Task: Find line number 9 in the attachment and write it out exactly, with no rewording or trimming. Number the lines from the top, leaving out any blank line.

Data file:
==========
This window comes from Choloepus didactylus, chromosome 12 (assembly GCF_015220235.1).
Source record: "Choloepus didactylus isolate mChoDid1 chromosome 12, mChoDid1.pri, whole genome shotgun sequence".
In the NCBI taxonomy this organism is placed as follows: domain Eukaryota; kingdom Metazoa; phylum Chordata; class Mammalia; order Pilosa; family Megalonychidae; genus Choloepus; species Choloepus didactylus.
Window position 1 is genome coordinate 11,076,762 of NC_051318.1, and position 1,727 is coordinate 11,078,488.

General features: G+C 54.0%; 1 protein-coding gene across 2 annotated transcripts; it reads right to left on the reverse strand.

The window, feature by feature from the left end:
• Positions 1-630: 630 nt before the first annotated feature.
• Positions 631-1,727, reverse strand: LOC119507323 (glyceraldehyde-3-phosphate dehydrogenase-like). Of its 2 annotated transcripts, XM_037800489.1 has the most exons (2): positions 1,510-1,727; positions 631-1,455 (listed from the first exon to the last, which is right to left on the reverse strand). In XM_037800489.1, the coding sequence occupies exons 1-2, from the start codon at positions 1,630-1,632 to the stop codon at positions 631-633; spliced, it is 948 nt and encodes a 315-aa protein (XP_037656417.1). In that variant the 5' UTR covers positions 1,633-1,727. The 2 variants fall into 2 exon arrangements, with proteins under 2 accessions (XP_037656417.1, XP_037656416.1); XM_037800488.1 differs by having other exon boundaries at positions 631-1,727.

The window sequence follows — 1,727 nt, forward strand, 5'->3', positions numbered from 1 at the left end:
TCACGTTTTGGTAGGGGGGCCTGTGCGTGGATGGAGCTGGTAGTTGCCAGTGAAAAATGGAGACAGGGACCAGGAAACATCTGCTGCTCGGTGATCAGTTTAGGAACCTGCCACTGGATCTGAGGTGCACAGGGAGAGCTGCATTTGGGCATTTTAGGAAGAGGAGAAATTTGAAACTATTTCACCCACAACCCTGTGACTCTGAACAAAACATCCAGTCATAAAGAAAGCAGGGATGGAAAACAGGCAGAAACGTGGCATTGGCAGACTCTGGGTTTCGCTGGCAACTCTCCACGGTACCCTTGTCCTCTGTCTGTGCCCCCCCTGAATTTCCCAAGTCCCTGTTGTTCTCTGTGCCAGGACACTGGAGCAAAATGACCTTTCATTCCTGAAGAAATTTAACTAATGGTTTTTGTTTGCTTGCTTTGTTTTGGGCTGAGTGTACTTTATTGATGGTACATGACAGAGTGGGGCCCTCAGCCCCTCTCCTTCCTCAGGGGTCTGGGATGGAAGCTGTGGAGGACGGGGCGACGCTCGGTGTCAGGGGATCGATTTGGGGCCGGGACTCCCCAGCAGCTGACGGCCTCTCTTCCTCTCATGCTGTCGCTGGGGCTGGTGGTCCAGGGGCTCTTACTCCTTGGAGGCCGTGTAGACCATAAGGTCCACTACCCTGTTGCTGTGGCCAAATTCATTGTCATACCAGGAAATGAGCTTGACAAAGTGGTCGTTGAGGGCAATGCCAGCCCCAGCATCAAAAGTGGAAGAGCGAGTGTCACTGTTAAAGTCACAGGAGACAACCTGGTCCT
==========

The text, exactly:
The window sequence follows — 1,727 nt, forward strand, 5'->3', positions numbered from 1 at the left end: